Plant Sterols and Breastfeeding
Before taking plant sterols, breastfeeding women should talk to their healthcare providers about the potential risks. It is not known whether plant sterol supplements are safe for breastfeeding women, since they may have some effects on hormones. Because there is probably little benefit of plant sterols for breastfeeding women, it is generally not recommended that pregnant women take plant sterol products.
Plant sterols are plant-based compounds that are chemically similar to cholesterol. They are found in low amounts in various foods and are added to some dietary supplements and "functional foods" (such as butter spreads and orange juices designed to lower cholesterol). It is assumed that a normal intake of plant sterols (from unenhanced foods) is safe. It is not known if plant sterols (from dietary supplements or functional foods) are also safe for breastfeeding women.
There is no research to suggest that plant sterol products are safe (or unsafe) for breastfeeding women. Because plant sterols may have some effect on hormones, specifically testosterone and dihydrotestosterone (DHT), there is reason to believe that it could potentially cause problems in a breastfeeding woman or her infant, especially if taken at high doses.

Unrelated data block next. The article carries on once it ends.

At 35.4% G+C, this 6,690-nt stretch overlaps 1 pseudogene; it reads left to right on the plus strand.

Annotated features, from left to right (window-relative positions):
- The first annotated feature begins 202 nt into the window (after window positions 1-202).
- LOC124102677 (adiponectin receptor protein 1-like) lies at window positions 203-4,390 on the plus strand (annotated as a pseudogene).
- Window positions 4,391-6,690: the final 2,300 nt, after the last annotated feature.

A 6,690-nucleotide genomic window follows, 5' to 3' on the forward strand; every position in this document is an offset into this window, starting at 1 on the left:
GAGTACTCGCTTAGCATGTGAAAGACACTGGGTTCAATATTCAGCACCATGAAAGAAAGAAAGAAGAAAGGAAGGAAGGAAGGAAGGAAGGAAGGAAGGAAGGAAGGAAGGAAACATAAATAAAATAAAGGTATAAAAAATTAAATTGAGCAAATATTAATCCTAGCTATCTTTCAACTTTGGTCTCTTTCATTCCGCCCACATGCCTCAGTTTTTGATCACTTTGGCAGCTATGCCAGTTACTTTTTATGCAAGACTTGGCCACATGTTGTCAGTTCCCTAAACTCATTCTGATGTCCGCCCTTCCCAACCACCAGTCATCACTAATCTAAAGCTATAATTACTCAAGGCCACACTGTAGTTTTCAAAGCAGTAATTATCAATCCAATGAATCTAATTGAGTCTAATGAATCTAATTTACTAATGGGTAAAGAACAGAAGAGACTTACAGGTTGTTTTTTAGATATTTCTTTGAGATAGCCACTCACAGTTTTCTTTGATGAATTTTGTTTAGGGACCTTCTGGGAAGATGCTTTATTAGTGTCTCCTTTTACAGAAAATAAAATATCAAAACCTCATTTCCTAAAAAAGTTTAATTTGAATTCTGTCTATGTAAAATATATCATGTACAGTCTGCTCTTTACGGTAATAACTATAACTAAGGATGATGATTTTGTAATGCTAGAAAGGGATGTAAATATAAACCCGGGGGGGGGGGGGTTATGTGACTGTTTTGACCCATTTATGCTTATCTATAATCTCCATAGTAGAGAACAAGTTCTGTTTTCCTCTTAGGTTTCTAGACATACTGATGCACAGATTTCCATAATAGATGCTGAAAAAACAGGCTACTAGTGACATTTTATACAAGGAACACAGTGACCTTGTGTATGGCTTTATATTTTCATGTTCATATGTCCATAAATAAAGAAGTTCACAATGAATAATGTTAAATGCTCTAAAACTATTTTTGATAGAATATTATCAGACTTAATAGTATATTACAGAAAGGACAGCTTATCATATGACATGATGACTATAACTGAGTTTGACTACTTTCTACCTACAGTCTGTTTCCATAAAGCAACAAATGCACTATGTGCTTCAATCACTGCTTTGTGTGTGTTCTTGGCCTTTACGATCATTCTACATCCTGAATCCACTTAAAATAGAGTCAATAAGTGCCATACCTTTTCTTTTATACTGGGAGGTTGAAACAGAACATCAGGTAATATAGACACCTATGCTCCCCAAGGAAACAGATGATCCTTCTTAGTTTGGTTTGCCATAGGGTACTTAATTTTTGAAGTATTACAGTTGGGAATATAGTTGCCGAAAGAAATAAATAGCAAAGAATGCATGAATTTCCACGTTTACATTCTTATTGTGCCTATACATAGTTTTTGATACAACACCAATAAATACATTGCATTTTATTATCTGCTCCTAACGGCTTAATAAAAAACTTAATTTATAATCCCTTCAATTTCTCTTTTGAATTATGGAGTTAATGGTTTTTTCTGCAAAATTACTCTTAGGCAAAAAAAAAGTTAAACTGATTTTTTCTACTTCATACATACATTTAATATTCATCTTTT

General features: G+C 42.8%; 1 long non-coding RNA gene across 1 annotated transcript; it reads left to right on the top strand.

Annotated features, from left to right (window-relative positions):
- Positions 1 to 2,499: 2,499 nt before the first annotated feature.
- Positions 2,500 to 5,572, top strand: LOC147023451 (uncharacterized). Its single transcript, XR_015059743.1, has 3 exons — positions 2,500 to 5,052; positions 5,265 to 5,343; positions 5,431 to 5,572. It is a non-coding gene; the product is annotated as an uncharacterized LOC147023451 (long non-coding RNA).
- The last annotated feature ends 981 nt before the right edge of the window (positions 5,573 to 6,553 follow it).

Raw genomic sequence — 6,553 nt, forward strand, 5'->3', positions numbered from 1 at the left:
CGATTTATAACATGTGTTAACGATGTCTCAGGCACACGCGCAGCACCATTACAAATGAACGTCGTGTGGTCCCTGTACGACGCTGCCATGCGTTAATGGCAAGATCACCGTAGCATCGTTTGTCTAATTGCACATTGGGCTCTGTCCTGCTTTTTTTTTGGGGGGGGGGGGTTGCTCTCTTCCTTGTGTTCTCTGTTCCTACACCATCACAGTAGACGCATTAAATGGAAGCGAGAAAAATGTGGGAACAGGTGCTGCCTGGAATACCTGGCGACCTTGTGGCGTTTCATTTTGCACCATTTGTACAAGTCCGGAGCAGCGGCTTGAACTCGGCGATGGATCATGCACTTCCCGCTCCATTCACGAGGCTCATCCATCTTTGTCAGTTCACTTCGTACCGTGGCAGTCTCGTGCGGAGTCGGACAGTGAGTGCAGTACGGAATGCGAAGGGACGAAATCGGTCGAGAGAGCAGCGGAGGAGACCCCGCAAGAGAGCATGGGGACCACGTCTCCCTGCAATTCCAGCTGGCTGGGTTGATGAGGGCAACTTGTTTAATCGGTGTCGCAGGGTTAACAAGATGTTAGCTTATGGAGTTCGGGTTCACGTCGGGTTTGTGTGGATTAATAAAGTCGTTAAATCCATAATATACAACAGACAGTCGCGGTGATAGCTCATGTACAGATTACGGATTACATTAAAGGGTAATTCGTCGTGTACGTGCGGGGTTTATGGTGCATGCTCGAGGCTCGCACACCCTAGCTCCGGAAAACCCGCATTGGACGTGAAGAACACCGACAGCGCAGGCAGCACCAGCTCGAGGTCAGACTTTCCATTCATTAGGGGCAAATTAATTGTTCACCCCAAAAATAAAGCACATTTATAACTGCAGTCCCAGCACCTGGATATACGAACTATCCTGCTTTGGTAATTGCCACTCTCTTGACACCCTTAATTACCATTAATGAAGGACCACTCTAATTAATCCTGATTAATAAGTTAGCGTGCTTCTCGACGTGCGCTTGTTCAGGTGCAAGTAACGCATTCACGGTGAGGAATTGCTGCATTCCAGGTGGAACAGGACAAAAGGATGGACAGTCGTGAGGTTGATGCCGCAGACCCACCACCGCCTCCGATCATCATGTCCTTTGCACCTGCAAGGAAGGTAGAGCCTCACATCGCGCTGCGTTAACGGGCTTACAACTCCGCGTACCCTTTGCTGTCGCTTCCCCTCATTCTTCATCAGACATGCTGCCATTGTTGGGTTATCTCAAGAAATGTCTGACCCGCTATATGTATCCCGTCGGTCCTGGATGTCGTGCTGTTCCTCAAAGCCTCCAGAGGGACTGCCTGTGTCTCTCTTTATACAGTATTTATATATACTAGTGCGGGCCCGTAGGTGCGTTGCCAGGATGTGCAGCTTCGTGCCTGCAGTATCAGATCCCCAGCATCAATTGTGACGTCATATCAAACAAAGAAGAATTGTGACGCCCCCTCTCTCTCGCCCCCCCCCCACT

The only accepted medical uses of plant sterols are for high cholesterol and perhaps for an enlarged prostate, problems that are unlikely to occur in women of childbearing age. Since there is probably little benefit of plant sterols for breastfeeding women (and since the risks are not known), it is generally not recommended that pregnant women take plant sterol products.
You should talk with your healthcare provider about plant sterols and breastfeeding. Each woman's situation is different, and you and your healthcare provider understand your situation best. After considering what you want and expect, as well as your current health situation, you and your healthcare provider can make a shared decision about plant sterols and breastfeeding that is right for you.